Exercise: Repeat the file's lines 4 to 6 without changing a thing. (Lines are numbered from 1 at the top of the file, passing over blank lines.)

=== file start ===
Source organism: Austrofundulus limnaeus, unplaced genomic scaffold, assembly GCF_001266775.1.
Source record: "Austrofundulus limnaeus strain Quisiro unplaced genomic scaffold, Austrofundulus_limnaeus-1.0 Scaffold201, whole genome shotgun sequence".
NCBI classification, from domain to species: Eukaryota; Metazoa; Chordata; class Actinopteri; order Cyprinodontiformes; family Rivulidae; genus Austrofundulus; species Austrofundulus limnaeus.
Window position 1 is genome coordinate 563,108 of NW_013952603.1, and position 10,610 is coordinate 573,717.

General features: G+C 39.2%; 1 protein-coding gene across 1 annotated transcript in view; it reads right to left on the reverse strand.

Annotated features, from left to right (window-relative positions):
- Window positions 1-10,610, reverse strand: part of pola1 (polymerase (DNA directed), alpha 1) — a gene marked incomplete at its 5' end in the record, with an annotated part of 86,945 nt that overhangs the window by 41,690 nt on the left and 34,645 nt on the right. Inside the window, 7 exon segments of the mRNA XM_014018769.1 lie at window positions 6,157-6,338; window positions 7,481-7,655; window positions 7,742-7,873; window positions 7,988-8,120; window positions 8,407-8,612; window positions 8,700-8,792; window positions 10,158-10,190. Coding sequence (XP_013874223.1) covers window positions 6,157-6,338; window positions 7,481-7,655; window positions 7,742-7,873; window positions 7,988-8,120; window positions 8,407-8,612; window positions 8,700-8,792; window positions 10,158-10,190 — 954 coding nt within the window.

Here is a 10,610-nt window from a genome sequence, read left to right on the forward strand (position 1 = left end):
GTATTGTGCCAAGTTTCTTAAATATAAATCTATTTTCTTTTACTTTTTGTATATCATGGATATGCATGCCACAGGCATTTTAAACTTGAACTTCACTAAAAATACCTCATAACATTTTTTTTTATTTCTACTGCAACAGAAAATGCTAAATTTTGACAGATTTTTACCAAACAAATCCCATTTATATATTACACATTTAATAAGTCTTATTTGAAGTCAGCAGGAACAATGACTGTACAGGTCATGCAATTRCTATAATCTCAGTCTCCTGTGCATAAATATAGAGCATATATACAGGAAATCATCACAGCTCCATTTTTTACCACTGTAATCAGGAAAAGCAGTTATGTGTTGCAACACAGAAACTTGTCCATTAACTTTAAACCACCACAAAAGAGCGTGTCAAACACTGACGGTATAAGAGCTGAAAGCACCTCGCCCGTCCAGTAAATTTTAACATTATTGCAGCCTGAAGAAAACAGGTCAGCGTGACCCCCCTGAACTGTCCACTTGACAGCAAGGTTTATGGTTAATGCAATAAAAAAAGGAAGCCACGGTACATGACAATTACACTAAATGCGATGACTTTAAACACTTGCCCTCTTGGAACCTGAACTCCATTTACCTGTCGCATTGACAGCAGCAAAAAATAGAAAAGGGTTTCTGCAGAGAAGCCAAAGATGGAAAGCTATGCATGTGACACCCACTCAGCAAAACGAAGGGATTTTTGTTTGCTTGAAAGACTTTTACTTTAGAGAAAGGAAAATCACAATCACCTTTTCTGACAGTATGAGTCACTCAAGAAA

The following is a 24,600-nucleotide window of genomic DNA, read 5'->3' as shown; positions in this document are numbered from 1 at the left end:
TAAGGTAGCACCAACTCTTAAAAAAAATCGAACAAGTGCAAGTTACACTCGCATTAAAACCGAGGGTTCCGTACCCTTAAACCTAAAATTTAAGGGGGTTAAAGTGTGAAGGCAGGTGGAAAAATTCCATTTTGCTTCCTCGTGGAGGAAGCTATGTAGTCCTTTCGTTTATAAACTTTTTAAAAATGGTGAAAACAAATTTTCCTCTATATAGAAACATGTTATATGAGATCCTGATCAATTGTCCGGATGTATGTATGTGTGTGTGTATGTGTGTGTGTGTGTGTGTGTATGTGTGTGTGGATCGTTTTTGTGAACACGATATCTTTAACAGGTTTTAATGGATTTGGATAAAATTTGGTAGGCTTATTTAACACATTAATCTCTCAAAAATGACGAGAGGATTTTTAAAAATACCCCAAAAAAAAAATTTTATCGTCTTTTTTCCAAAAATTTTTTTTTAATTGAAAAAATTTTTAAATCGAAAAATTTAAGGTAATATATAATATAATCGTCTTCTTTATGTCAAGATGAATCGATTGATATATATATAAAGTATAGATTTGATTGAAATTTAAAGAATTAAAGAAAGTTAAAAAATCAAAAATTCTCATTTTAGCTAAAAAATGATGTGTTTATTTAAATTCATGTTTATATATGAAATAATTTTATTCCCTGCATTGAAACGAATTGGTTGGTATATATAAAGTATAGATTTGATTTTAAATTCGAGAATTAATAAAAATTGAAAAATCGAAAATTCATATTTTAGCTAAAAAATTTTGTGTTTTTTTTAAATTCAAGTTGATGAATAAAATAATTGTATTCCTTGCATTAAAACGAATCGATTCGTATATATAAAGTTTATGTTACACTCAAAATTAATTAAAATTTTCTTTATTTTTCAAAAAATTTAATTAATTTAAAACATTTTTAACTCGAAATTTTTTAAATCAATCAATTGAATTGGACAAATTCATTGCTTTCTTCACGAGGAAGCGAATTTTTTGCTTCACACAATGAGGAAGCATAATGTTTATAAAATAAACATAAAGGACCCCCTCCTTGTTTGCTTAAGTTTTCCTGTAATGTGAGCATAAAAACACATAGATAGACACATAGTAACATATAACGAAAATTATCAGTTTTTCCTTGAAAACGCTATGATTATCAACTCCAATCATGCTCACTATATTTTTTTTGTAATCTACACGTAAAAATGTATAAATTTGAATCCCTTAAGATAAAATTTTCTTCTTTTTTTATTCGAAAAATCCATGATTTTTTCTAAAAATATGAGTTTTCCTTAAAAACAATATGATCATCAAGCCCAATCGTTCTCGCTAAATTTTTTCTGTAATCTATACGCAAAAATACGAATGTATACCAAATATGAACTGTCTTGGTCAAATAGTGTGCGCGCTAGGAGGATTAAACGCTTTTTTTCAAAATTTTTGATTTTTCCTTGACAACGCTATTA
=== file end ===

Window position 1 is genome coordinate 563,108 of NW_013952603.1, and position 10,610 is coordinate 573,717.

General features: G+C 39.2%; 1 protein-coding gene across 1 annotated transcript in view; it reads right to left on the reverse strand.

Annotated features, from left to right (window-relative positions):